The Mishawaka CruisersBy James Matthew Wilson for FRONT PORCH REPUBLIC
All wiry and cavern-chested, voices
Of rubber bands and spokes off bicycles,
The boys out late on West McKinley Ave.
Are waiting, talking, searching through the dark.
Their midnight-blue mesh jerseys are the fields
On which blank luminous 15s appear
In answer to the strokes of passing headlights.
A line of weekend cruisers, mufflers loose
And loud with bragging, makes its measured circuit
Along three blocks of neon fast-food chains,
The darkened panes of auto dealerships,
The Checks-Cashed, and the boarded Dollar Store.
A high-perched floodlight bathes in blinding milk
A fleet of new sedans and minivans
Beyond the cyclone fence. It’s summer now
And light lives leaping in conic clouds of gnats.
Three boys follow my car as it gets trapped
Within the caravan, eyes settling for
My mute impatience in lieu of the hope
Of spying an unknown batch of girls with beer.
Their betters park mud-speckled muscle cars
And perch blunt, certain bodies on the hoods,
But these three wait with long legs, hairless, stretching,
Poked between high-tops and jean shorts. Above
Us, the sky opens into sweeping plains
That neither field nor parking lot, nor lights
Studded along the row of burning signs
Could penetrate or prettify. The sky
Is just an empty clearing for the heat,
And though these boys’ hearts pound with want and weakness,
And though cars fill the street with chrome and order,
I catch the vacant boredom just beneath.
Just then, a gap forms as two girls hop out
From a green pickup’s cab to join the crowd,
And I escape, turn right off the main drag.
Their eyes pursue my fenders, then turn back
In search of something worth the endless waiting.
I have a place to go, someone to meet,
But in their restless still-becoming rests
My own dread of the bare, the incomplete.
For a couple years, I lived not far from McKinley, in Mishawaka, but I only caught — or got caught in — the stream of weekend cruisers once, one night almost exactly ten years ago. Years before, driving through Van Wert, Ohio, on the road home from a relative’s house, my dad got us stuck amid the rev and crawl of local cruisers on a Friday night, in that elegant farming town with its more genteel Main Street. I remember staring out of the backseat window at the bright lights of the marquee above the local movie theatre, and the sight of some high school boy in denim chatting up a pair of girls. Then we were off.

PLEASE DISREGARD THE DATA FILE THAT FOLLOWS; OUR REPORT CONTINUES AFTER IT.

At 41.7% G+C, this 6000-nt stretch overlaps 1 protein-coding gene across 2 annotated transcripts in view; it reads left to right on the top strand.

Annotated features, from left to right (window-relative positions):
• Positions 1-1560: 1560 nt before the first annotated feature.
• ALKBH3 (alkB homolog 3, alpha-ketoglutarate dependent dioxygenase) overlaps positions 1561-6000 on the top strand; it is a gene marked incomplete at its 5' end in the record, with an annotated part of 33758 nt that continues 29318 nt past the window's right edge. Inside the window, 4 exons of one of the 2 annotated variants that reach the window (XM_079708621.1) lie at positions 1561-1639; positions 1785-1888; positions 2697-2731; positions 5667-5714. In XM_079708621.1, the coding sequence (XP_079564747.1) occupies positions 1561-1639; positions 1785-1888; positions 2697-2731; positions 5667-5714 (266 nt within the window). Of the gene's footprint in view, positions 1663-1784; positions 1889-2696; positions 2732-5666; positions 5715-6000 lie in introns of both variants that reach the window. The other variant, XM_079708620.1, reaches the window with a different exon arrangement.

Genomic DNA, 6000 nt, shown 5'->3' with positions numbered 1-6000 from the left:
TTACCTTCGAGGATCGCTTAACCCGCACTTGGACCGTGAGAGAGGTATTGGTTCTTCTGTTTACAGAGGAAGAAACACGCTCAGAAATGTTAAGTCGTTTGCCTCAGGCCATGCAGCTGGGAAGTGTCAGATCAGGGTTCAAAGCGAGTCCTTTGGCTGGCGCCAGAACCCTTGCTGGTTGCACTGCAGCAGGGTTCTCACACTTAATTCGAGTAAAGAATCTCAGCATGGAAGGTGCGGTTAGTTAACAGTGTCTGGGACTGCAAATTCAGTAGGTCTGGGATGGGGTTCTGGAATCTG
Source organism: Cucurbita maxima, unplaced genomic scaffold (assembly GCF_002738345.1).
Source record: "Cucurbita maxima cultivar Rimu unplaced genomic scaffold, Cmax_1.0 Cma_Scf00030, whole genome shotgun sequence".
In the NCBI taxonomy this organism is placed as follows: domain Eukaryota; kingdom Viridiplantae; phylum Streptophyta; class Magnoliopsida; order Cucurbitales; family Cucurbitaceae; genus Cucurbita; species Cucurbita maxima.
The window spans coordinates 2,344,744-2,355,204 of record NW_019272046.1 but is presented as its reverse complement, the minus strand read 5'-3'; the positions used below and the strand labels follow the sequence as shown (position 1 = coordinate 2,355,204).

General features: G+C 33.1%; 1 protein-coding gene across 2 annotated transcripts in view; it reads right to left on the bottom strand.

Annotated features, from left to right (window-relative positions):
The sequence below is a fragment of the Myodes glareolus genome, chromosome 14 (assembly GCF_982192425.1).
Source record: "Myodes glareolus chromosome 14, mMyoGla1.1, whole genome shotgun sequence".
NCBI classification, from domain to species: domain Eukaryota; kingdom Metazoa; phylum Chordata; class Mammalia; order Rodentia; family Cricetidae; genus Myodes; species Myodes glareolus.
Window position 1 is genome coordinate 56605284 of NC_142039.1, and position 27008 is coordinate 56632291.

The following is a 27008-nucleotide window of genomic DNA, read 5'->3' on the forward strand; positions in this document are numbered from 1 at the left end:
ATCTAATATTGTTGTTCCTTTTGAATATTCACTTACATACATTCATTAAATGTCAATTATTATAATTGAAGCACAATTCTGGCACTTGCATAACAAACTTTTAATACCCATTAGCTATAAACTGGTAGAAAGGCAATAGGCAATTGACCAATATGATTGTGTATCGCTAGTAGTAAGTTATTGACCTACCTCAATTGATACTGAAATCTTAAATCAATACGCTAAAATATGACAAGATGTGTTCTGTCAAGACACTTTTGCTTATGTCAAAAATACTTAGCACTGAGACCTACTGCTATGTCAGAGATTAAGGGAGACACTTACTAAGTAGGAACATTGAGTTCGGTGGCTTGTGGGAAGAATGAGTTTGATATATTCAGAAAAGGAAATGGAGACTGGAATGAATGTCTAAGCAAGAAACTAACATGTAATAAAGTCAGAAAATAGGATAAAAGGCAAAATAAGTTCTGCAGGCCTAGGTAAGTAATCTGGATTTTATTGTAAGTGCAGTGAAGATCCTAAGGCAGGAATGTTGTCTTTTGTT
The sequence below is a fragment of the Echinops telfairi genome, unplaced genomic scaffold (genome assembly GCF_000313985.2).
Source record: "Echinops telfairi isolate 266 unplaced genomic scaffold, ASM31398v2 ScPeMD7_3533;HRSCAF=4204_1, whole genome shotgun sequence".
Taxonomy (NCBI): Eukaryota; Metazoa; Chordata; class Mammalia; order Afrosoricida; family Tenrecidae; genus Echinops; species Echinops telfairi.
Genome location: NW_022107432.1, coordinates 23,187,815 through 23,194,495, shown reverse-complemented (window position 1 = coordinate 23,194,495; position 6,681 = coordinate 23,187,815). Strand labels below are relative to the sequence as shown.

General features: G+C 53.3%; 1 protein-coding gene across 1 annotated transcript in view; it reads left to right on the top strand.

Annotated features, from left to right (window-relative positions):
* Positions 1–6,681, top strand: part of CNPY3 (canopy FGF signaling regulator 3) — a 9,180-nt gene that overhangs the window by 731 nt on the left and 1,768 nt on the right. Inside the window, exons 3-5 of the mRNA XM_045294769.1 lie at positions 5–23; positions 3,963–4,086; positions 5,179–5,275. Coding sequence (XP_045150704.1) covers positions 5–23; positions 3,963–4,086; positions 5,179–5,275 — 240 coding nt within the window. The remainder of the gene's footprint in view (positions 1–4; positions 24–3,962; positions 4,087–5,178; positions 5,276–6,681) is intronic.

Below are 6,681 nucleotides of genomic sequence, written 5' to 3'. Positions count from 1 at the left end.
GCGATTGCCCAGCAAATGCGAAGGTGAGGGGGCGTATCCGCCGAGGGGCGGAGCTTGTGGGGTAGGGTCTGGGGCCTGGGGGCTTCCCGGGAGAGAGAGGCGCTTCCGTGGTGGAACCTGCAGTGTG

It took me ten years, or nearly, to get the words in place for this poem, but in looking to post it here, I discovered that there are no photographs that properly capture McKinley Ave. And that, actually, bespeaks the condition I was trying to describe. So many of the places we inhabit are just bare and unloved enough in their everyday functional ugliness that it would almost never occur to anyone to photograph them, much less to give them a sustained glance.
The strip-malls and wide-laned shopping strips of America are all too much like adolescence: something only incompletely human; something to be gotten through, suffered through, on the way to a longed-for interior in which we think to find rest. The spindly legs of neon signs and the gangly white-washed legs of teens are often propped on the edge of the same throughway, the same avenue from there to there, but which itself feels always like a vacancy, an oddly protracted nowhere.
A slightly different version of this poem first appeared in The Raintown Review 10.2 (February 2012) — the only magazine (that I am aware of) to swear at me in print.
Update: The photograph at the top of this piece is of West McKinley, and is sent in from FPR reader, Priscilla.